Dark clods of earth, like sticky remnants of Christmas pudding,* form ragged ridges over deep, ice-filled ruts. What once were puddles, ruffled by angry winds, now double as skating rinks – for voles and weasels, mice and stoats.
A wintry, Midas of a sun reaches down and touches the ice. A myriad shimmering reflections turn to gold in the last few minutes of the dying day. Then the pudding crumbs and lemony ice turn back into a field, into work for the farmer, into food for the birds and beasts.
Way up in the cold, clear sky, a sickle of moon watches the sun subsiding. Waiting for her time to shine.
And way beneath her, driving along the meanygates, through the moss-land, I wonder. Why meanygate? Why moss? Why Ralph’s Wife’s Lane?
The moss-lands. Bogs. Some are protected – Sites of Special Scientific Interest. Some undesignated, at risk of drying out because of drainage, or irreparable damage thanks to peat cutting.
I once helped save a moss. Not in a pretty rural area, but in an unloved patch of land between noisy, dirty motorways. It was threatened with development for waste disposal – but it’s safe, for now, with its special plants and animals and insects. An unlikely haven in an unlikely place.
More rural, isolated mosses – isolated not by distance but by nature – still have their own traditions, or so I’ve heard. A history of hardship. Of livings wrested from that fickle friend, the land and, round here, its ruthless partner, the sea.
Meanygates, or narrow roads so-called, criss-cross one of our local areas of moss-land. Some would have it they were toll roads – ‘mean gates’, so-called because of the meanness of the landlords who extracted the tolls.
Others say the term relates to the farmers who were excused the tolls when taking produce to market. Yet others claim it’s simply a corruption of ‘main gates’ – I’m not sure anyone really knows.
Approaching the coast we drive down Ralph’s Wife’s Lane. Who was she, why a lane? Fodder for speculation – for fiction, even. But not for me. I just drive it, wonder, then forget about it until the next time.
Edging the coast, now, the marshes are black with standing water.
Small fowl rest afloat in patches not yet turned to ice. Their bottoms must be chilled, their poor feet numb. Or, perhaps not. They’re born for this, after all. Maybe they don’t feel the morbid cold – or not the way we do.
Along the coast road we drive, then up through the village. Christmas lights twinkle down the high street. In gardens, on hedges and in front room windows.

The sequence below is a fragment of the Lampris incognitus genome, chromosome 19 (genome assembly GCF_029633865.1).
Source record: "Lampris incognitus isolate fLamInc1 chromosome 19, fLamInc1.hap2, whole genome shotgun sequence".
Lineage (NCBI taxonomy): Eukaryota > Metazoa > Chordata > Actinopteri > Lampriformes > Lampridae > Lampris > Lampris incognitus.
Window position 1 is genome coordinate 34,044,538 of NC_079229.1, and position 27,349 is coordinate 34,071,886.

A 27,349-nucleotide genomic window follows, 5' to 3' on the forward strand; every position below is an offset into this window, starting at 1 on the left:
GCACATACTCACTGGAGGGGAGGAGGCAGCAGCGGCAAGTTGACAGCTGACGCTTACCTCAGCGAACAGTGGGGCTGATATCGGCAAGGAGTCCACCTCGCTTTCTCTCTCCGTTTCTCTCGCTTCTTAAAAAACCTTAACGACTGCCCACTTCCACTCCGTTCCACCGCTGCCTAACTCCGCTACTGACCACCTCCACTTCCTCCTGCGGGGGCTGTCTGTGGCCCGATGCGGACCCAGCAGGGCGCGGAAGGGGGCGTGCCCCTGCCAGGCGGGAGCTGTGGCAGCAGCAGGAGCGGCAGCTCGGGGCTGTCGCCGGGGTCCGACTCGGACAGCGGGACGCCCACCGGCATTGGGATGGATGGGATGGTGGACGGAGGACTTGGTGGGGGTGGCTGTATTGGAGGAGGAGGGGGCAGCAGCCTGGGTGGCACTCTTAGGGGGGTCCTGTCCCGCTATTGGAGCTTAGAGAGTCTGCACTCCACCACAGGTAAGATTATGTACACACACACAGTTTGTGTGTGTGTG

Back home, as evening tiptoes in, the sentinel trees stand silent and still, as they have all the day long. Inside, our own tree scents the air. Sheds a few needles as the heating warms up and the curtains are drawn.
The night draws in.
An almost mystical time of year, that’s how it feels tonight. A time of hibernation for the lucky ones. Of scarcity and harshness for others.
It’s a time of year I love, when the wind stops and the rain leaves us be, for a while. I love the dark days, the long nights. I love the frost, the skies, the moon journeying with the sun.
But, already nature’s had enough. Like those households who throw out the tree on Boxing Day, tired of a month long advent-cum-Christmas.
We choose the other way around. Just a few days into our tree, it’s still a joy each morning, afternoon and evening.
And now the lights are on and seasonal music playing. The bottle clinks as it’s taken from the fridge. A special wine with bubbles, to mark the end of a winter’s day, the start of a winter’s night.
Warm and snug. With a fish pie yet to come.
Out on the cold, dark, moss, the owl will be hunting those skating voles. The world lying dormant, hoarding its energy for spring.
Already the moon is waxing. And the new year’s wiping its feet on the doormat.
Tomorrow we’ll awake – all being well – to 2015.
So – here’s wishing you health, dear reader
and happiness and inner warmth – whatever your weather.
*Christmas pudding, my in-house American reminds me to tell north Americans, is not a creamy pud but a dark, rich, dried-fruit-stuffed, dense steamed heavy cake-like pud. Best served hot with brandy butter. Before long walks!